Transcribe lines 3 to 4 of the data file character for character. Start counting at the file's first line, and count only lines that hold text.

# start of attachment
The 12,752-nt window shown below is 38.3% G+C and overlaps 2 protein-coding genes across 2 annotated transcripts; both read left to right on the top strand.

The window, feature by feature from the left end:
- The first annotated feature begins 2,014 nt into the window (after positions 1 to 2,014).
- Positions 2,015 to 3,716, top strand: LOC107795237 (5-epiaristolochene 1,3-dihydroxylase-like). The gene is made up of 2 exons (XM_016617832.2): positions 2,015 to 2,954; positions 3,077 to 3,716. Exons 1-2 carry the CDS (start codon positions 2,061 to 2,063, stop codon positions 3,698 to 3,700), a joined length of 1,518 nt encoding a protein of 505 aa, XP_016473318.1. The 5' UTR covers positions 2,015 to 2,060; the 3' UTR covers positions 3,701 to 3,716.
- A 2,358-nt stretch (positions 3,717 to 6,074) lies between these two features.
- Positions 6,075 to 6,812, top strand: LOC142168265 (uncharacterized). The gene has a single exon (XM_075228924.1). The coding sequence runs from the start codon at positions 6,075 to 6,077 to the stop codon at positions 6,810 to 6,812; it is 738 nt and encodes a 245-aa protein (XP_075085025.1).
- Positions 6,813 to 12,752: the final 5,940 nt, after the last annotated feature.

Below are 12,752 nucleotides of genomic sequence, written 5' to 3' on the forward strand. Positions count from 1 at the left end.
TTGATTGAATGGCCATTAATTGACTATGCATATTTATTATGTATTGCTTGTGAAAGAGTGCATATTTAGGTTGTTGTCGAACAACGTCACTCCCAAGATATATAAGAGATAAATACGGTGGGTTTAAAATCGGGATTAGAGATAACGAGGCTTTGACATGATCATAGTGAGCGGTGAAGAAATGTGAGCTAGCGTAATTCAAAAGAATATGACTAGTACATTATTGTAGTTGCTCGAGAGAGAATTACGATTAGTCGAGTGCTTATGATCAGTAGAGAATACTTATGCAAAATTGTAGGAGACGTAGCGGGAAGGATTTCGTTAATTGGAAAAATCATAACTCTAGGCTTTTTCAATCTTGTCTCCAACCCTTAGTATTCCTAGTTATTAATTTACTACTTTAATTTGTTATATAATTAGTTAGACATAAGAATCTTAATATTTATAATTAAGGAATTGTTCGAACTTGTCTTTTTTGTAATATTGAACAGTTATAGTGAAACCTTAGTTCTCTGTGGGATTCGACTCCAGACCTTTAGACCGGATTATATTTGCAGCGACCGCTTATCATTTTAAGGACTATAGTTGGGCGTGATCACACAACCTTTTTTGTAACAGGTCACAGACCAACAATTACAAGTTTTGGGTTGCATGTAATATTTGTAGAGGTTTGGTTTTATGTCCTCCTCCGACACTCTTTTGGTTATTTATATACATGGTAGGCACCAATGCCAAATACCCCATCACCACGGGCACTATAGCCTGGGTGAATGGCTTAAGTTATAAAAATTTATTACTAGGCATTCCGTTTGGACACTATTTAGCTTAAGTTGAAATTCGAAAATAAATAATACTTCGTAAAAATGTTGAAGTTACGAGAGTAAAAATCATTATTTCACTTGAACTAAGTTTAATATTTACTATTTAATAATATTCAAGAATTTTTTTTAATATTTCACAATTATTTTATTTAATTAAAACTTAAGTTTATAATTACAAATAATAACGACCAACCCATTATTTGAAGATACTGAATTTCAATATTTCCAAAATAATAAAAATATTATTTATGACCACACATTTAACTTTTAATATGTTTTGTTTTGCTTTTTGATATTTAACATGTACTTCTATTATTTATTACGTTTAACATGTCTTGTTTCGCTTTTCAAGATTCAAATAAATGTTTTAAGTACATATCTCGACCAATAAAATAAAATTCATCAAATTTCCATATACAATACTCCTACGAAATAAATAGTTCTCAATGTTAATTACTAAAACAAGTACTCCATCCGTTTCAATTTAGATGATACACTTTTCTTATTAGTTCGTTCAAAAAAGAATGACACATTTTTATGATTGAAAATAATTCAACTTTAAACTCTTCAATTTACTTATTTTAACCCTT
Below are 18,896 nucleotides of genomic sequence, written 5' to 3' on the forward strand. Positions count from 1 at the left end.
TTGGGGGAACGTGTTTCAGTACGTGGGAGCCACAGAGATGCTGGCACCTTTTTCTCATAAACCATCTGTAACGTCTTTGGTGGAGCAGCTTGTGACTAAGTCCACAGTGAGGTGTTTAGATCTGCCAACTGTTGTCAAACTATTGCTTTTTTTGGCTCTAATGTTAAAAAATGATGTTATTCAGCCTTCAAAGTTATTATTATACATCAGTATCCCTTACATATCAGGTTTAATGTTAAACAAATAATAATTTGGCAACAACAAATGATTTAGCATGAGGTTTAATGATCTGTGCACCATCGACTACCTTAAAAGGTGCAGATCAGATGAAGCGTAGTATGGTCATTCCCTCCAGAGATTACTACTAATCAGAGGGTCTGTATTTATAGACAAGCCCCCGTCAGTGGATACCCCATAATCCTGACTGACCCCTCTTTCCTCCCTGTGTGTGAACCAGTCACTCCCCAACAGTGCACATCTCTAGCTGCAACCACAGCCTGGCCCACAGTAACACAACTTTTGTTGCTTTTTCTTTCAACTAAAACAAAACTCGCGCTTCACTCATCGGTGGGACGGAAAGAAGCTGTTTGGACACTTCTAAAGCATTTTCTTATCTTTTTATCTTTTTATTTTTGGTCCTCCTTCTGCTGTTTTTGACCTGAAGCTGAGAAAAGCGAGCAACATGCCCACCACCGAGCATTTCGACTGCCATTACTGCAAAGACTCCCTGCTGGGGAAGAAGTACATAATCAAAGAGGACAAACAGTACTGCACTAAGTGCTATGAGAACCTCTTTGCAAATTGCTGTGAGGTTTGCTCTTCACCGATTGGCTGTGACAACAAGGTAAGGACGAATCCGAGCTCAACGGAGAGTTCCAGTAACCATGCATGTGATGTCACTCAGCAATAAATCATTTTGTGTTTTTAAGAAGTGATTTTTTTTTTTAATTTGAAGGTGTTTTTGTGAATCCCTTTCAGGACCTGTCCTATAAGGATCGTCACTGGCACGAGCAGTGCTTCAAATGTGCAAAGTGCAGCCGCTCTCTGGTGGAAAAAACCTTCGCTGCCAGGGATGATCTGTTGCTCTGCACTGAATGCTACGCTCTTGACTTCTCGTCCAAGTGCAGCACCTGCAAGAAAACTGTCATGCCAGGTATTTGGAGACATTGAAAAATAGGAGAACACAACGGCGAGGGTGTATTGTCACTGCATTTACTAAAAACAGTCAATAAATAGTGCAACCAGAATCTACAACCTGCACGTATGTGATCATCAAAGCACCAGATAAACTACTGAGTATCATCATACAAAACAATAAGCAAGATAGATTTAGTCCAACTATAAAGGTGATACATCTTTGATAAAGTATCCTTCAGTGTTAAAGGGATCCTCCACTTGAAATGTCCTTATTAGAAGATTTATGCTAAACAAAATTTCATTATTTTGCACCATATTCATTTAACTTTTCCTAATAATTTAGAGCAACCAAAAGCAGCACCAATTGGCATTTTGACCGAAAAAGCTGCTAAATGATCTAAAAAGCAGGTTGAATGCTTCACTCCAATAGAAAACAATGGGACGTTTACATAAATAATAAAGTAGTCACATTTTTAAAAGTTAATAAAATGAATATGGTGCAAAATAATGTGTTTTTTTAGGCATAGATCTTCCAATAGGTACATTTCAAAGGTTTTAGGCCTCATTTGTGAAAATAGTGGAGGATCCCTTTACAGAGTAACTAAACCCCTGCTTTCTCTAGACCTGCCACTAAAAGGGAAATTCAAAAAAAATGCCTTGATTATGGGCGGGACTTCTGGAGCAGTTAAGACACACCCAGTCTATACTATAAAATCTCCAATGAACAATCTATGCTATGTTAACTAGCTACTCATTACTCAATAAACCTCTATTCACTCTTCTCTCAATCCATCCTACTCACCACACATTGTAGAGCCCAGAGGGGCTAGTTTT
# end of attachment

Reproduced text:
- The first annotated feature begins 2,014 nt into the window (after positions 1 to 2,014).
- Positions 2,015 to 3,716, top strand: LOC107795237 (5-epiaristolochene 1,3-dihydroxylase-like). The gene is made up of 2 exons (XM_016617832.2): positions 2,015 to 2,954; positions 3,077 to 3,716. Exons 1-2 carry the CDS (start codon positions 2,061 to 2,063, stop codon positions 3,698 to 3,700), a joined length of 1,518 nt encoding a protein of 505 aa, XP_016473318.1. The 5' UTR covers positions 2,015 to 2,060; the 3' UTR covers positions 3,701 to 3,716.